Workplace art and design should do more than just exist — they need to inspire. Hanging a piece of art is not enough if you’re looking to evoke emotion and a sense of belonging. Instead, we need to think about how human-driven design creates value. As we launch our series "PlaceMakers: Art & Design of EQ Office", we invite you to scroll through this collection of spaces that illustrate how art and design can span beyond four walls and create a sense of connection for tenants and local communities alike.
CANVAS – Costa Mesa, California
CANVAS is a powerful example of transforming the workplace into a public art gallery. Prior to its renaissance, CANVAS, formerly coined the South Coast Corporate Center, was as innocuous as its name. The two granite and brick low-rise office buildings offered little deviation from any other office park in the area. EQ decided to lean into the urban art direction that the surrounding SOBECA neighborhood was moving, and the result is a vibrant, inspiring workplace aptly dubbed CANVAS.
The vibrant display has piqued the interest of the local community and transformed CANVAS into a destination — and not just for those who work there. People flock to CANVAS for social media photoshoots and beyond, driving a rich community experience celebrating art and design.
999 Third Avenue – Seattle, Washington
Some of the most powerful examples of art in the workplace are happening on the street level of major office buildings, such as in Seattle at 999 Third Avenue. We redefine expectations of art in the workplace by giving a voice to local artists within the community.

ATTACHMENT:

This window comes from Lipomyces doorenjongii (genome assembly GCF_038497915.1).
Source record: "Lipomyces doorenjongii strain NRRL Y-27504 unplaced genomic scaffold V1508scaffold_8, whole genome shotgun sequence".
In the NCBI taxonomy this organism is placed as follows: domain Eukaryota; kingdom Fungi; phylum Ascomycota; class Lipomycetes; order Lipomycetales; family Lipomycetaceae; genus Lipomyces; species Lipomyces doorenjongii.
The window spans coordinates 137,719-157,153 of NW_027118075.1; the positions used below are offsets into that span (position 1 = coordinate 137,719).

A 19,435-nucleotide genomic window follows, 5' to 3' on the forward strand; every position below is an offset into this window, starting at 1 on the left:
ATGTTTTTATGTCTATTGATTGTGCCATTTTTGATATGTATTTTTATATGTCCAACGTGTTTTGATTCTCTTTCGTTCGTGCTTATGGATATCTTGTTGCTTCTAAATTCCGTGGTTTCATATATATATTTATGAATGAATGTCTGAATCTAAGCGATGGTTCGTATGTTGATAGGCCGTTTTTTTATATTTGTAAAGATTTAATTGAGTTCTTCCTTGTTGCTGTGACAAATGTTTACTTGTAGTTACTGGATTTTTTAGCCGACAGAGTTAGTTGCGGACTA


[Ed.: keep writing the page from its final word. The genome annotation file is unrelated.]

Throughout the summer, 999 Third Avenue has featured a women-owned and managed independent creative company Bianco Artists and her opening of three gallery experiences. The first was entitled “Little Victories” and featured a contemporary look at what victory means to 14 contemporary photographers, drawing on the moment where opportunity and ambition intersect in the everyday, and the feeling of triumph takes over.
Bianco Artists established 999 Third as a destination not only for tenants to experience but for the local community to explore as a legitimate local art gallery. This inspired new creatives, many looking to host their first-ever gallery, to expand their reach as artists in an unexpected location — a workplace.
Willis Tower – Chicago, Illinois
The renouned Chicago icon infuses art throughout its spaces, featuring both local and globally acclaimed artists at every turn through their campaign Art of the Neighborhood. Some recent examples include 2018’s “Being Here” exhibition which featured contemporary artists from the Chicago Artists Coalition, 2021’s Beehive Murals painted by artists from Marwen, a local creative youth development organization, and 2021’s Time Travel Series featuring abstract acrylic paintings in the Adams Lobby by Chicago-based designer and visual artist BOJITT.